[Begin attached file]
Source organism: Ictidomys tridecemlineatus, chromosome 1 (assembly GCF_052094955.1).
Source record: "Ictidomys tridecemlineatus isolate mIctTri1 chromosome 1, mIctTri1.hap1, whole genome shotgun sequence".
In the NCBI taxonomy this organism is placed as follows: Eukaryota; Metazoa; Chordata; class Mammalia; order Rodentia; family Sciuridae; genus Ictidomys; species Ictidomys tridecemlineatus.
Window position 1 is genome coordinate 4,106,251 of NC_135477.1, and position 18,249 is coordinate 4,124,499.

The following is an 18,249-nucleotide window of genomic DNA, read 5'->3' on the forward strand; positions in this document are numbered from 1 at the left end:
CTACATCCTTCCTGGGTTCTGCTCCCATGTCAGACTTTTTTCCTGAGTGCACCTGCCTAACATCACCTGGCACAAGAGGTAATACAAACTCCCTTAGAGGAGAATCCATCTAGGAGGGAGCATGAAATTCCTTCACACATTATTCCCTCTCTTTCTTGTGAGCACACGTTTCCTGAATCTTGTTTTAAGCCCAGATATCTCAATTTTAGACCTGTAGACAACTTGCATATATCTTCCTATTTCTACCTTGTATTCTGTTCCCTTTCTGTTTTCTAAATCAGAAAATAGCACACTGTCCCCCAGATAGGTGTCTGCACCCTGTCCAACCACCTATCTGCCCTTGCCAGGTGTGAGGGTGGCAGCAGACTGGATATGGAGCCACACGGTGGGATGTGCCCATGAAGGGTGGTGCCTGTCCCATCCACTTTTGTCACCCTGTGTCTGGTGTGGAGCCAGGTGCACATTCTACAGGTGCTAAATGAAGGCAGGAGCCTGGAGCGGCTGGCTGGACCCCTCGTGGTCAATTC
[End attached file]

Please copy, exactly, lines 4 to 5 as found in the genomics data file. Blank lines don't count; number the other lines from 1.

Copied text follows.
Window position 1 is genome coordinate 4,106,251 of NC_135477.1, and position 18,249 is coordinate 4,124,499.

The following is an 18,249-nucleotide window of genomic DNA, read 5'->3' on the forward strand; positions in this document are numbered from 1 at the left end: